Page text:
Connecting state and local government leaders
The local leaders also address a range of other issues in their new platform that they want presidential candidates and other contenders for federal office to take notice of.
The leading group that represents mayors from across the U.S. on Wednesday released a slate of policy priorities that they hope to draw attention to as the 2020 presidential election heats up.
Affordable housing, infrastructure, climate change and gun laws are among the issues that the U.S. Conference of Mayors is keying in on. Some of the proposals they put forward as part of their platform are quite specific—like raising the federal minimum wage to $10.10 per hour from $7.25. Others are more general, such as promoting inclusive and compassionate communities.
Each of the dozen individual priorities in the “Mayors’ Vision for America” fits within three broad categories: infrastructure, innovation and inclusion.
“Our Vision for America outlines the kinds of bipartisan policies that we believe are both needed and achievable if we don’t allow politics to bog us down,” said Bryan Barnett, the mayor of Rochester Hills, Michigan, and the Conference’s current president.
On Friday, the group is co-sponsoring a presidential candidate forum in Iowa where contenders for the Democratic nomination are expected to appear, including South Bend, Indiana Mayor Pete Buttigieg, Sens. Amy Klobuchar and Cory Booker, Julián Castro and Tom Steyer.
Near its outset, the document describing the mayors’ platform decries the “dysfunction” in Washington and dings Congress and the White House for failing to adequately address issues such as affordable housing, immigration, distressed neighborhoods and climate change.
Certain priorities are also clearly out of step with positions the Trump administration has taken.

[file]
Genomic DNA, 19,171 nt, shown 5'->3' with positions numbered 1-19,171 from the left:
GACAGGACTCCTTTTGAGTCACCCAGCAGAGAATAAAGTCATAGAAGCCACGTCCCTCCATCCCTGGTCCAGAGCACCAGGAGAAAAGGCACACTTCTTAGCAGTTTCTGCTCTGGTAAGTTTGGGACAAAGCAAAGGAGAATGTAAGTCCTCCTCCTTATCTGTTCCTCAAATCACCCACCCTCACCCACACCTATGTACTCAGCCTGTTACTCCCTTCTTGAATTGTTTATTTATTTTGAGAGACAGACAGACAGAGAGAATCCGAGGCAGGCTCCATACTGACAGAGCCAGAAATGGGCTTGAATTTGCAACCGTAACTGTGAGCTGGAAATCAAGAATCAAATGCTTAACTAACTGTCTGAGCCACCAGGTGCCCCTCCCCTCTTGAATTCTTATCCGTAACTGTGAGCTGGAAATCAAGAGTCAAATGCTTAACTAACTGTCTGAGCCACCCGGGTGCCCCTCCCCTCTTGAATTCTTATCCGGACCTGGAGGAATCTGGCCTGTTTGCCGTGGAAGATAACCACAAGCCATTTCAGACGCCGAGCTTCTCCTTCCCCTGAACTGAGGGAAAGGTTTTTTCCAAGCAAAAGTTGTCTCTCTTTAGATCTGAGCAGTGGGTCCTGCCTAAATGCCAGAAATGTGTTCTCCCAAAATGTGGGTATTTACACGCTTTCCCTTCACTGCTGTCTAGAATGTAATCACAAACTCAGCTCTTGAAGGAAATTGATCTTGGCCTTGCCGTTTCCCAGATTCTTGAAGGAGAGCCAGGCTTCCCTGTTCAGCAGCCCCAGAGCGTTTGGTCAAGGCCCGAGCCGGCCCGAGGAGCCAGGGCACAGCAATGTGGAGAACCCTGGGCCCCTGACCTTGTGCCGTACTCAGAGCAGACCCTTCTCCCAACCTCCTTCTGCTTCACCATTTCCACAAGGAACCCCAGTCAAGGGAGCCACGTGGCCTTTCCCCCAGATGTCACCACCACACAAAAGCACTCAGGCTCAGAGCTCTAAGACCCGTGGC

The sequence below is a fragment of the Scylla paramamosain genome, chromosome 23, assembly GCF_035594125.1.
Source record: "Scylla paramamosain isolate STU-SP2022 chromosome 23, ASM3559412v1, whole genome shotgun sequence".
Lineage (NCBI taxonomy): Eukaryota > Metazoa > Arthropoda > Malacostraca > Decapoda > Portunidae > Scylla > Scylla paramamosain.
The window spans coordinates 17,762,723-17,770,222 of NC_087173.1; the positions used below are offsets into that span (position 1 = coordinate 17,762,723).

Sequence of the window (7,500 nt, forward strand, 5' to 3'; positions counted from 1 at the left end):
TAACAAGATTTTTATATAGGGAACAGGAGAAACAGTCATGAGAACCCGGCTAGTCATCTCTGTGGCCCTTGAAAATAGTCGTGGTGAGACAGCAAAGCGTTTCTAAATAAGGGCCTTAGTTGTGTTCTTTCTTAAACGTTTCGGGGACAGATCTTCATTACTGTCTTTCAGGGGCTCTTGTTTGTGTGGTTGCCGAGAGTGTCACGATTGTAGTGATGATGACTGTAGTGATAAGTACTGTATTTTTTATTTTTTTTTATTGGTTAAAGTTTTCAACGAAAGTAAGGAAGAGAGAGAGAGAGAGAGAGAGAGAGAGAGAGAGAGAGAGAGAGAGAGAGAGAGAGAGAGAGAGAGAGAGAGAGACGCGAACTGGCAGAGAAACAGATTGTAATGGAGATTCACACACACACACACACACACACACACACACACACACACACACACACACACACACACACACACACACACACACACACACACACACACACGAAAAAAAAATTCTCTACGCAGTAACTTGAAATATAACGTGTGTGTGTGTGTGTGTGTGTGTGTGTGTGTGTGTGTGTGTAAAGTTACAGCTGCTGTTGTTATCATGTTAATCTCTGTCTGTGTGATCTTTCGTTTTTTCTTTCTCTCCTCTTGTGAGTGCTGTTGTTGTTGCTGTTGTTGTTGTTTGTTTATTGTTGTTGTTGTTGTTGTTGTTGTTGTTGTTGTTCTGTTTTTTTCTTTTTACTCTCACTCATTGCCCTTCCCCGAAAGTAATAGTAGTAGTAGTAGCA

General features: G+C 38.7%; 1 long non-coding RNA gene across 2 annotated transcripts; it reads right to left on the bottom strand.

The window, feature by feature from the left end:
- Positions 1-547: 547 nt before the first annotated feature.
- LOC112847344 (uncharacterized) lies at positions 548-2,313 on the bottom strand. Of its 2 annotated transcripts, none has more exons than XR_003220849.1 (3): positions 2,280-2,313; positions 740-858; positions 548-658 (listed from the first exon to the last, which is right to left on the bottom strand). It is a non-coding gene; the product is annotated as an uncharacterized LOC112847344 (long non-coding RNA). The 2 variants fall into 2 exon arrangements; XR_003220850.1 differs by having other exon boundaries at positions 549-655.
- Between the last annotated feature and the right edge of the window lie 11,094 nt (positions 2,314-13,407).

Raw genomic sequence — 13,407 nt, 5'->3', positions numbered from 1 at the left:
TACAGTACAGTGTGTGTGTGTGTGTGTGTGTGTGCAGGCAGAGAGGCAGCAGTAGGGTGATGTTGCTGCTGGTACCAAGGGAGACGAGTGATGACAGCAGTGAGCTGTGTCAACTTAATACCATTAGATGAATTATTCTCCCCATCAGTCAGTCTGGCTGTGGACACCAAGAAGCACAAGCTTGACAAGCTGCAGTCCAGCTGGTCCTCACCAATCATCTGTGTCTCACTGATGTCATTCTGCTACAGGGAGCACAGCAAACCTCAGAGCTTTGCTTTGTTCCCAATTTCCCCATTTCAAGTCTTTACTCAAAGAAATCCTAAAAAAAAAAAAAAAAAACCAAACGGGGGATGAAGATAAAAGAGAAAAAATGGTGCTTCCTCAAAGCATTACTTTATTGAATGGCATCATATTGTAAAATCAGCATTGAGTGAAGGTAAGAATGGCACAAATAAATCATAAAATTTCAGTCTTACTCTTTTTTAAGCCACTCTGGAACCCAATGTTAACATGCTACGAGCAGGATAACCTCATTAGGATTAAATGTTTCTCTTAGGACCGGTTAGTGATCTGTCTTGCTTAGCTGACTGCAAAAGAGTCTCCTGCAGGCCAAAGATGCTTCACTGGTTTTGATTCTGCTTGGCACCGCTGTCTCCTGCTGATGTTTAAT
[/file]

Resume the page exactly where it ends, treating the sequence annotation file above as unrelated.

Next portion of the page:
For instance, the group calls on federal authorities to fix the nation’s “broken immigration system,” urging Congress and the president to “halt punitive federal policies aimed at reducing the number of immigrants coming to our country.” Trump has made tough immigration policy a hallmark of his presidency.
The mayors also call for fighting climate change by accelerating clean energy use. Trump has championed coal and his administration has moved to pull the nation out of an international climate accord. The administration also has rolled back domestic regulations on vehicle and power plant emissions.
Mayors on a call Wednesday with reporters skirted a question about how their priorities on issues like immigration, climate change and taxes would fare if Trump is reelected.
But regardless of who wins the presidency in 2020, some of the goals that the mayors have identified are apt to be uphill battles in Washington, given general partisan gridlock in passing major legislation in recent years, and annual federal budget deficits now in the $1 trillion range.
Reimagining and modernizing the nation’s transportation infrastructure is one of the mayors’ priorities, for example.
Since the 2016 election, both Trump and Democrats in Congress have voiced support for a sweeping infrastructure bill of some sort. But questions about where to find money to pay for a package, along with Republican skepticism over raising taxes, have presented roadblocks.
Tensions between Trump and Democrats over efforts in Congress to investigate his conduct also make any deal basically impossible.
“None of these things are exceptionally easy,” Barnett said as he discussed the mayors' platform. “If they were simple, they probably would have been done.”
Barnett emphasized that, from his perspective, the level of bipartisan cooperation among mayors is unique and is “not something that exists in a lot of other layers of government." He noted how he has joined Democratic mayors in the past, speaking in favor of certain gun control measures to GOP lawmakers in Congress.